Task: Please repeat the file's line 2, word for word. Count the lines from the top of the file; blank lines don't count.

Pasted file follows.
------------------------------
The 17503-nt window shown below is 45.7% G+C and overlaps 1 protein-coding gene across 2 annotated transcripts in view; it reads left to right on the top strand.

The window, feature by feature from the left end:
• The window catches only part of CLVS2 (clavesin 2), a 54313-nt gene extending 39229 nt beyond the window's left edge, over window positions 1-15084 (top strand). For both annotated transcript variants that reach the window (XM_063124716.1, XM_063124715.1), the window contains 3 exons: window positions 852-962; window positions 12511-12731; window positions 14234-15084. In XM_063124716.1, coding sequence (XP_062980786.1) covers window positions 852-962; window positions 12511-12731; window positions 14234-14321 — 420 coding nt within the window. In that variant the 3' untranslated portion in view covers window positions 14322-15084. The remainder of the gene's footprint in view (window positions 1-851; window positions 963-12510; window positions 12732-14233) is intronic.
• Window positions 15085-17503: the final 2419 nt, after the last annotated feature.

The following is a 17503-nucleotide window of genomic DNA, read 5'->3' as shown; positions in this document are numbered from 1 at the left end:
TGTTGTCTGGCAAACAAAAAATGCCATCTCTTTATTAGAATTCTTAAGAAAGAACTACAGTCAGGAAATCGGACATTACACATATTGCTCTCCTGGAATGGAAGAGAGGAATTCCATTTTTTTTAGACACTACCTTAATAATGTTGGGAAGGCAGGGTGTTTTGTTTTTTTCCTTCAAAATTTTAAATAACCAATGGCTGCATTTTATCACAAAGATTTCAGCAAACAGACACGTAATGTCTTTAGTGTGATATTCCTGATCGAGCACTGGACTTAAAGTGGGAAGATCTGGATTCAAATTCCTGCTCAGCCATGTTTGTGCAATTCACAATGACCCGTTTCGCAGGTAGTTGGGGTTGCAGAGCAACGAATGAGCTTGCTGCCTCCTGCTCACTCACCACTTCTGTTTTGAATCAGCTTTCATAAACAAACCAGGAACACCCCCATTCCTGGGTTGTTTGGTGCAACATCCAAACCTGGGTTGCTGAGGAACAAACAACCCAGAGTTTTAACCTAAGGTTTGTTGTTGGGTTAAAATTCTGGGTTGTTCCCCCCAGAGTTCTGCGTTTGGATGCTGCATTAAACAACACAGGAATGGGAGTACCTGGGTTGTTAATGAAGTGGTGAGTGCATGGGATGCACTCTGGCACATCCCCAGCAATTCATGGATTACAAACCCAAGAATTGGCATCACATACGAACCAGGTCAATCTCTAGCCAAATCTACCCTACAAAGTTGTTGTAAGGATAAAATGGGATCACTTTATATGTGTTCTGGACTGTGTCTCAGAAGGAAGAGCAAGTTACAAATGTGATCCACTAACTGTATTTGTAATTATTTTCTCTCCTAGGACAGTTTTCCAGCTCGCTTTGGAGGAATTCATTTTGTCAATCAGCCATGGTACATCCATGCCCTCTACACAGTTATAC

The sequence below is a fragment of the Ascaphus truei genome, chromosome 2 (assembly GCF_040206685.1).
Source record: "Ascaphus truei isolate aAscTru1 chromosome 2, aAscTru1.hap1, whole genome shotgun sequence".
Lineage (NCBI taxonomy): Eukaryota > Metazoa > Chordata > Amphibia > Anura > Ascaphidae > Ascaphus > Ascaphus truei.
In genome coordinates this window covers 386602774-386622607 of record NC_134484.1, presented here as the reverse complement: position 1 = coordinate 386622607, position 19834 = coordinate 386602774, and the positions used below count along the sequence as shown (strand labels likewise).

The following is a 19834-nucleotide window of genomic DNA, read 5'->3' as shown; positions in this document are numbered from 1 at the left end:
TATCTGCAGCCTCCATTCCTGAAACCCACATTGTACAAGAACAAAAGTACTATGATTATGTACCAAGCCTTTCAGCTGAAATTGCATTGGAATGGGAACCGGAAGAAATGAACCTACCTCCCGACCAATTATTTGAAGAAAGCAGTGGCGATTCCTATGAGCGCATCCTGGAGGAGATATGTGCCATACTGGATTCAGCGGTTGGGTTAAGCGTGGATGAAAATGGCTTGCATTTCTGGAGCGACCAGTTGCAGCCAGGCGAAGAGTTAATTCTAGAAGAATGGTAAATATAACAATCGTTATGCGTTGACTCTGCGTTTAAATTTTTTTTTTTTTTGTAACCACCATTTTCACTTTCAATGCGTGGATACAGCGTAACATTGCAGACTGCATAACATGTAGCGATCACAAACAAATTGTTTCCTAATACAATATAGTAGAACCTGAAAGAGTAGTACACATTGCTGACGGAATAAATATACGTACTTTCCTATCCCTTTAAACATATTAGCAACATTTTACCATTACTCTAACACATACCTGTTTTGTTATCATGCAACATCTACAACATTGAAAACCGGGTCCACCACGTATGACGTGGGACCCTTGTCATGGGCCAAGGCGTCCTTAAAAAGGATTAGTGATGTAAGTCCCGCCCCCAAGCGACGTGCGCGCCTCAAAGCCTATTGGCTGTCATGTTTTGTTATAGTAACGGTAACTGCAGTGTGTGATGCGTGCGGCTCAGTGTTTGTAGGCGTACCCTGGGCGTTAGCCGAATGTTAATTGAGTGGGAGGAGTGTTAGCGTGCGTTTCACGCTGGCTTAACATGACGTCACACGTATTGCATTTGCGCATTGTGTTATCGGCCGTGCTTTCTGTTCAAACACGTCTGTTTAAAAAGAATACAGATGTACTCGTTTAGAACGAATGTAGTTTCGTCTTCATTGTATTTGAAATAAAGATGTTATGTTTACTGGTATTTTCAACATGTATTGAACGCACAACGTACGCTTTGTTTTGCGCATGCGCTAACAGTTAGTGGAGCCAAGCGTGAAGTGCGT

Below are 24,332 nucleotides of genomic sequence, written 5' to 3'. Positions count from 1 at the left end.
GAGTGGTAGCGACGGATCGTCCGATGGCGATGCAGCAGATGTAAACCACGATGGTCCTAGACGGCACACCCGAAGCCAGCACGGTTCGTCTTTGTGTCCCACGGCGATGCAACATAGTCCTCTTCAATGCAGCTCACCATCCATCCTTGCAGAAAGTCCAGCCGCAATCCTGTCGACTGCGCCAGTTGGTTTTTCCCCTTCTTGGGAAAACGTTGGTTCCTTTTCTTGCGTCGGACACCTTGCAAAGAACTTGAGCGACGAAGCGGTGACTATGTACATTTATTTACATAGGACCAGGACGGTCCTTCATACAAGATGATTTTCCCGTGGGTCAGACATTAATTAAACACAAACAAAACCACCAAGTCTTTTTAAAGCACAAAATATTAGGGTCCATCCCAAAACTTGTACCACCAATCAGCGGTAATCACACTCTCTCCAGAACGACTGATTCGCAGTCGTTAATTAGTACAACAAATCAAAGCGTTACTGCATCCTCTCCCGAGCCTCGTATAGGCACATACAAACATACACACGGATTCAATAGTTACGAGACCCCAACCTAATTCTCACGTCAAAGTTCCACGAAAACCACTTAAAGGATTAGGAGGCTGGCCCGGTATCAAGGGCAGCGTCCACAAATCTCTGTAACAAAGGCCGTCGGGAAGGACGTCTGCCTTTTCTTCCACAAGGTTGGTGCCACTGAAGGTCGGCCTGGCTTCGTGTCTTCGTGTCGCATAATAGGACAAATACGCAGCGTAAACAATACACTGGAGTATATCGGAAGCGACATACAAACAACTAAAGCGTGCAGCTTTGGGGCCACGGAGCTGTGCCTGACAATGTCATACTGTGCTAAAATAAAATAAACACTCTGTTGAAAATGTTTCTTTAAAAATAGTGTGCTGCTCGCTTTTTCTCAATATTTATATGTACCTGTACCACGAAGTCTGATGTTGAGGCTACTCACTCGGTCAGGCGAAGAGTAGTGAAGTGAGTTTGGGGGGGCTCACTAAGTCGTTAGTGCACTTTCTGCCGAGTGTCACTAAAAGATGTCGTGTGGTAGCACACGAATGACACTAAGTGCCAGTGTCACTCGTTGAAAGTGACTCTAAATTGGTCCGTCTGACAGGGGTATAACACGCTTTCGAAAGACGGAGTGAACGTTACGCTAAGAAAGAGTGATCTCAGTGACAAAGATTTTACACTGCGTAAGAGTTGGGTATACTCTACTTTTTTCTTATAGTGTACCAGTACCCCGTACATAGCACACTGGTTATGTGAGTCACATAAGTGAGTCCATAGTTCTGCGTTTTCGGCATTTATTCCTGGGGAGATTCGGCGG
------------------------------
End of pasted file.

The window, feature by feature from the left end: